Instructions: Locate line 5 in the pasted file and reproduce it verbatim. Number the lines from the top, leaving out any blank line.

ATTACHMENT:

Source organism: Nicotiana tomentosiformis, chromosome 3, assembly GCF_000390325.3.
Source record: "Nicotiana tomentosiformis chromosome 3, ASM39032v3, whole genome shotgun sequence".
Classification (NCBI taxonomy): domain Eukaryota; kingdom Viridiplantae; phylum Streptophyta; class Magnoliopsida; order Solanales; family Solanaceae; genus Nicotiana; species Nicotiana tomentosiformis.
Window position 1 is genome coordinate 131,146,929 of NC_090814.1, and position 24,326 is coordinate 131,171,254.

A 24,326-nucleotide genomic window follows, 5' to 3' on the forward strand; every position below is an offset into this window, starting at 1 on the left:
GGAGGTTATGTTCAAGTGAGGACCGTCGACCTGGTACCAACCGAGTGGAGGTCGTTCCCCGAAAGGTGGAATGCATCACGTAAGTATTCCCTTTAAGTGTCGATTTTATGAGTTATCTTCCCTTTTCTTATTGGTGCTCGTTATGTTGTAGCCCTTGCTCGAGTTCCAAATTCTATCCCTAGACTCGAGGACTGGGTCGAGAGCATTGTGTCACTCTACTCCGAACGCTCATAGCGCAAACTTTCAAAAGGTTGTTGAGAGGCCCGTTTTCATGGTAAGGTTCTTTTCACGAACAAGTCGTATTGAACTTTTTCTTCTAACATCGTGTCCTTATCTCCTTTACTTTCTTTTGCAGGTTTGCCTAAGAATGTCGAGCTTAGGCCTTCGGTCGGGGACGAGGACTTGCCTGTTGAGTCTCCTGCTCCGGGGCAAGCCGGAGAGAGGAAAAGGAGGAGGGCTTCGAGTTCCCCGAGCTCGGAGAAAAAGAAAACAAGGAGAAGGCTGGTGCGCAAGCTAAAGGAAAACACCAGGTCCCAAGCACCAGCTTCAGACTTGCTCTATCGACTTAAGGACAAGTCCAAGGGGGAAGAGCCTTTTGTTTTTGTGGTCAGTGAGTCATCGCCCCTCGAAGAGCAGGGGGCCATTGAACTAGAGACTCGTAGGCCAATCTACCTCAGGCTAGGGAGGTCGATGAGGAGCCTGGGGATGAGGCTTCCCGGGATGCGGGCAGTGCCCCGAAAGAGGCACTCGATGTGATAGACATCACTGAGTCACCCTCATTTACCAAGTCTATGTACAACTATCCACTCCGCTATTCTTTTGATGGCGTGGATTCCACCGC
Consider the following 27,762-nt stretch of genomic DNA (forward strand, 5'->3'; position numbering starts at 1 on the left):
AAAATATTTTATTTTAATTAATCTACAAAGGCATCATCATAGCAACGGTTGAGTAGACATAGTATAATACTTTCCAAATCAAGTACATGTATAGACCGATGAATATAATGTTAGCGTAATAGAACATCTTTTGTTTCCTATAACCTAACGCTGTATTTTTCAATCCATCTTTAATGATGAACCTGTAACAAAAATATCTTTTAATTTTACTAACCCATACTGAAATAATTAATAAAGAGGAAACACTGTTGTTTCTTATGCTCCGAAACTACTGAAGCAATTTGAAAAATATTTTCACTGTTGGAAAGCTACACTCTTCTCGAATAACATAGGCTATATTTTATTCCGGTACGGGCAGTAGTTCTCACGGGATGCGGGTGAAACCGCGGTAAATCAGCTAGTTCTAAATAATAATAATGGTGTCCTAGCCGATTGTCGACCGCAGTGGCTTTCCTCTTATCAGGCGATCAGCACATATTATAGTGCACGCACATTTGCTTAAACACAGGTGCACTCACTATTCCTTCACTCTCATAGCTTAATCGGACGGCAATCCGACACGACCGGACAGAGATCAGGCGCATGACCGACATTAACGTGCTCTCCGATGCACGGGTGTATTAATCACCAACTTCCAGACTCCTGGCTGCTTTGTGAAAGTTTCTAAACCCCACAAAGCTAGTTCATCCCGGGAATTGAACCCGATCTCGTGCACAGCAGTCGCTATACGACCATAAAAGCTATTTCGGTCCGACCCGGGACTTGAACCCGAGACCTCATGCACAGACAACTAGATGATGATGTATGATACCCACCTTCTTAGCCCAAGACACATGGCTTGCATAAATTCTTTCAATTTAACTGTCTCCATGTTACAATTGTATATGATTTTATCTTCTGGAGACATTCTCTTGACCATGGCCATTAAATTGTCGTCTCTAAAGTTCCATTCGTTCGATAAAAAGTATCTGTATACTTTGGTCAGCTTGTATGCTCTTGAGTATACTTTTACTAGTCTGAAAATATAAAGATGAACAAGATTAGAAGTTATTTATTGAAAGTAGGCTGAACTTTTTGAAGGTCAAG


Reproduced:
A 24,326-nucleotide genomic window follows, 5' to 3' on the forward strand; every position below is an offset into this window, starting at 1 on the left: